Two on a Tower (1882) is a novel by English author Thomas Hardy, classified by him as a romance and fantasy and now regarded as one of his minor works.
Under the Greenwood Tree: A Rural Painting of the Dutch School is a novel by Thomas Hardy, published anonymously in 1872.
The University of Texas at Austin (UT, UT Austin, or Texas) is a public research university and the flagship institution of the University of Texas System.
The University of Toronto Press is a Canadian scholarly publisher and book distributor founded in 1901.
The University Press of Kansas is a publisher located in Lawrence, KS that represents the six state universities in the US state of Kansas: Emporia State University, Fort Hays State University, Kansas State University (K-State), Pittsburg State University, the University of Kansas (KU), and Wichita State University.
In the history of the United Kingdom, the Victorian era was the period of Queen Victoria's reign, from 20 June 1837 until her death on 22 January 1901.
Victorian literature is literature, mainly written in English, during the reign of Queen Victoria (1837–1901) (the Victorian era).
Vinkensport (Dutch for "finch sport") is a competitive animal sport in which male common chaffinches are made to compete for the highest number of bird calls in an hour.
Adeline Virginia Woolf (née Stephen; 25 January 188228 March 1941) was an English writer, who is considered one of the most important modernist 20th-century authors and a pioneer in the use of stream of consciousness as a narrative device.
Vivisection is surgery conducted for experimental purposes on a living organism, typically animals with a central nervous system, to view living internal structure.
William Butler Yeats (13 June 186528 January 1939) was an Irish poet and one of the foremost figures of 20th-century literature.
William De Witt Snodgrass (January 5, 1926 – January 13, 2009) was an American poet who also wrote under the pseudonym S. S. Gardons.
Wystan Hugh Auden (21 February 1907 – 29 September 1973) was an English-American poet.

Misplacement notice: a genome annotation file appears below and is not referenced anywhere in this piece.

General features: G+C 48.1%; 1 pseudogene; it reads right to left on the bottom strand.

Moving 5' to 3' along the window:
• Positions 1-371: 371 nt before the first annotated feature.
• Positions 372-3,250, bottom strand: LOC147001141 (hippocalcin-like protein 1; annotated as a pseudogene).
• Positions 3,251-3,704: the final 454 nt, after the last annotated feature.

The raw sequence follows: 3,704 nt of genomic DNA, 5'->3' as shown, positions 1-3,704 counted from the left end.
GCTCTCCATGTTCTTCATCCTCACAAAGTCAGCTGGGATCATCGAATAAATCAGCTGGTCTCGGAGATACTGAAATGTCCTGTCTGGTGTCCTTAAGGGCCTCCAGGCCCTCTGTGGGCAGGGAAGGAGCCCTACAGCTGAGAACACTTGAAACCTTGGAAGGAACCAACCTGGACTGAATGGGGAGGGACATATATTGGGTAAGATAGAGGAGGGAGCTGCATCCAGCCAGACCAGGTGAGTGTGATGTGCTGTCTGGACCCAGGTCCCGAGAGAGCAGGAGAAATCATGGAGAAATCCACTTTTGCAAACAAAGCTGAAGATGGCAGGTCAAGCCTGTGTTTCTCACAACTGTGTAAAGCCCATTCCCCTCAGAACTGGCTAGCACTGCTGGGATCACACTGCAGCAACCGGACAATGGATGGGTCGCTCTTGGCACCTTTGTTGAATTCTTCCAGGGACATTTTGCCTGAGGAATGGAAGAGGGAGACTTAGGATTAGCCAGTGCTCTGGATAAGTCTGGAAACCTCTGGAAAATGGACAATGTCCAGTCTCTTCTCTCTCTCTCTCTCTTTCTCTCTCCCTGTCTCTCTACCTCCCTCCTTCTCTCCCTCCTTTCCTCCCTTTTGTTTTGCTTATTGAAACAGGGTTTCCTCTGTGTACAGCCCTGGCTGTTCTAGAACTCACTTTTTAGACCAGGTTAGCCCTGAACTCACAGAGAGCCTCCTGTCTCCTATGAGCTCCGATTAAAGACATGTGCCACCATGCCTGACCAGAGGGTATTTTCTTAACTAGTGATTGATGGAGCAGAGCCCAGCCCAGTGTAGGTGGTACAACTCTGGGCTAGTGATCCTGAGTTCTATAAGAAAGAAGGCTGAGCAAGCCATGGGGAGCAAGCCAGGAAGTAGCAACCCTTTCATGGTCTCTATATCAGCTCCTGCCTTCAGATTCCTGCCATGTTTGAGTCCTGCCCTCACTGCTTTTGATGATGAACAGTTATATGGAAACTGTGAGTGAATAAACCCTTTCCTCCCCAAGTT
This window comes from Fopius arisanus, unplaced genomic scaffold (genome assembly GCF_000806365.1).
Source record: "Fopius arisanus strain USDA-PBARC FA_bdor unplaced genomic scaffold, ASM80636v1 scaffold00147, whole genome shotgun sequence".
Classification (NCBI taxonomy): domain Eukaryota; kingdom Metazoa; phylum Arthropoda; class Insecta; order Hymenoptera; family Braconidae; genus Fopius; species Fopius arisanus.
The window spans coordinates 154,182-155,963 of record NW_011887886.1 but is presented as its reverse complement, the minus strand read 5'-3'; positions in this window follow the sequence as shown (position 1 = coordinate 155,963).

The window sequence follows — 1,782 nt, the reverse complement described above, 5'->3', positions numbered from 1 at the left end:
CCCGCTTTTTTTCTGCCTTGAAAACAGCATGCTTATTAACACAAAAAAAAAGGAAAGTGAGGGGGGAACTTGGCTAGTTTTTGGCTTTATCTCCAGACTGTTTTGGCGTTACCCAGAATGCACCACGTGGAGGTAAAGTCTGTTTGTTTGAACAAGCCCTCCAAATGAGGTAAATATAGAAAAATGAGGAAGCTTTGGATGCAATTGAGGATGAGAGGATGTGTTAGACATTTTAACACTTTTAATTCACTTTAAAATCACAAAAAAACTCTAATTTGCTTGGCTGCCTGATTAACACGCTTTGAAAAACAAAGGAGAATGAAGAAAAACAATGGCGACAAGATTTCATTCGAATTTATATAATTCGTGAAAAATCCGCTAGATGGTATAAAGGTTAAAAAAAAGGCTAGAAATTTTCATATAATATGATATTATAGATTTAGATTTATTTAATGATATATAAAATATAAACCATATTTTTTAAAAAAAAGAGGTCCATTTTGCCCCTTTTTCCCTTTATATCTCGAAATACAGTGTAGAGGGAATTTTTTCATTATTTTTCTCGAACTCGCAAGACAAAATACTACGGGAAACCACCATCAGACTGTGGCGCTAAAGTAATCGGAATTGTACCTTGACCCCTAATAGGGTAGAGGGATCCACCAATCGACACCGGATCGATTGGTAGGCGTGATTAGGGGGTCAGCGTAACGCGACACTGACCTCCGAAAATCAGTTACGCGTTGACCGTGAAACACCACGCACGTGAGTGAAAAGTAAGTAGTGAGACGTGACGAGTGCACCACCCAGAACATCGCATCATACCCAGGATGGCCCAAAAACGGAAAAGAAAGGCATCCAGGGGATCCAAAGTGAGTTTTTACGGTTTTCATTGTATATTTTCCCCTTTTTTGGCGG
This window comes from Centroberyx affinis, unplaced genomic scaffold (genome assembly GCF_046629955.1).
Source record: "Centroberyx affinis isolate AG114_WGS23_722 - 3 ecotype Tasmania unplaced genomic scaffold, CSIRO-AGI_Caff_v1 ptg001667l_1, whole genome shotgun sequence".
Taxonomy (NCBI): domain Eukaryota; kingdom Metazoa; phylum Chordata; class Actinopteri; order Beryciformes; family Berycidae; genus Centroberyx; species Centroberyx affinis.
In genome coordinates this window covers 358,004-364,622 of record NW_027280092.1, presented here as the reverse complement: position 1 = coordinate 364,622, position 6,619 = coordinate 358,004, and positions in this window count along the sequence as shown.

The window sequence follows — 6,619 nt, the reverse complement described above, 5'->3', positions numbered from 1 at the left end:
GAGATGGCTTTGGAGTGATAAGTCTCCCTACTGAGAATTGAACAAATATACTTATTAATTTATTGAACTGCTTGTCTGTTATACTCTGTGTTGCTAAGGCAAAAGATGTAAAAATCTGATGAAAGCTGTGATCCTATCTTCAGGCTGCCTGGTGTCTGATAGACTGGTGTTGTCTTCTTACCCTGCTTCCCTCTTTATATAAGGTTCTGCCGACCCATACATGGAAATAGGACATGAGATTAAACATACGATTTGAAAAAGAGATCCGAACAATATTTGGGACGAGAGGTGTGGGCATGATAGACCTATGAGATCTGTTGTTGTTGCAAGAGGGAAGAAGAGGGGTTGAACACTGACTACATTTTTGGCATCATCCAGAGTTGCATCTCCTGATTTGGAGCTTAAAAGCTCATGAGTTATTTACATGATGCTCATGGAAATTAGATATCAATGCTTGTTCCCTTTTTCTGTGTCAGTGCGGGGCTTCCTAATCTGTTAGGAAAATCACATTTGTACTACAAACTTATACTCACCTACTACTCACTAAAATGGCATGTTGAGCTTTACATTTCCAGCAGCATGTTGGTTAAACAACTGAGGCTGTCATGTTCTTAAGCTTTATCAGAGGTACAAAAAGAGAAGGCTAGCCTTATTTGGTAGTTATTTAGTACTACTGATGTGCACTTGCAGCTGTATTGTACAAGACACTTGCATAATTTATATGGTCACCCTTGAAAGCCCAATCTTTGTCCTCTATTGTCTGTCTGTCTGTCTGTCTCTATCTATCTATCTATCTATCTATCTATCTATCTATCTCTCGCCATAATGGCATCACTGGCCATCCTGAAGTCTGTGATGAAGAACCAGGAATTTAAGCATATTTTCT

William Somerset Maugham, CH (25 January 1874 – 16 December 1965), better known as W. Somerset Maugham, was a British playwright, novelist and short story writer.
William Walsham How(13 December 1823 – 10 August 1897) was an English bishop.
Wenlock Priory, or St Milburga's Priory, is a ruined 12th century monastery, located in Much Wenlock, Shropshire, at.
Wessex (Westseaxna rīce, the "kingdom of the West Saxons") was an Anglo-Saxon kingdom in the south of Great Britain, from 519 until England was unified by Æthelstan in the early 10th century.
Wessex Poems and Other Verses (often referred to simply as Wessex Poems) is a collection of fifty-one poems set against the bleak and forbidding Dorset landscape by English writer Thomas Hardy.
Wessex Tales is an 1888 collection of tales written by English novelist and poet Thomas Hardy, many of which are set before Hardy's birth in 1840.
Westminster Abbey, formally titled the Collegiate Church of St Peter at Westminster, is a large, mainly Gothic abbey church in the City of Westminster, London, England, just to the west of the Palace of Westminster.
Weymouth Sands was written by John Cowper Powys in rural upper New York State and published in February 1934 in New York City by Simon and Schuster.
Weymouth is a seaside town in Dorset, England, situated on a sheltered bay at the mouth of the River Wey on the English Channel coast.
William Barnes (22 February 1801 – 7 October 1886) was an English writer, poet, Church of England priest, and philologist.
William Tinsley (13 July 1831 – 1 May 1902) was a British publisher.
William Wordsworth (7 April 1770 – 23 April 1850) was a major English Romantic poet who, with Samuel Taylor Coleridge, helped to launch the Romantic Age in English literature with their joint publication Lyrical Ballads (1798).
Windsor is a historic market town and unparished area in the Royal Borough of Windsor and Maidenhead in Berkshire, England.
Winter Words, Op. 52, is a song cycle for tenor and piano by Benjamin Britten.
Winter Words in Various Moods and Metres is the last, posthumous collection of poems by English poet Thomas Hardy, and was published in 1928.
Wolf Solent is a novel by John Cowper Powys (1872–1963) that was written in rural upper New York State and published by Simon and Schuster in May 1929 in New York City.
Women in Love (1920) is a novel by British author D. H. Lawrence.
World War I (often abbreviated as WWI or WW1), also known as the First World War, the Great War, or the War to End All Wars, was a global war originating in Europe that lasted from 28 July 1914 to 11 November 1918.
Yeovil is an English town and civil parish in the district of South Somerset, with a population of 45,000.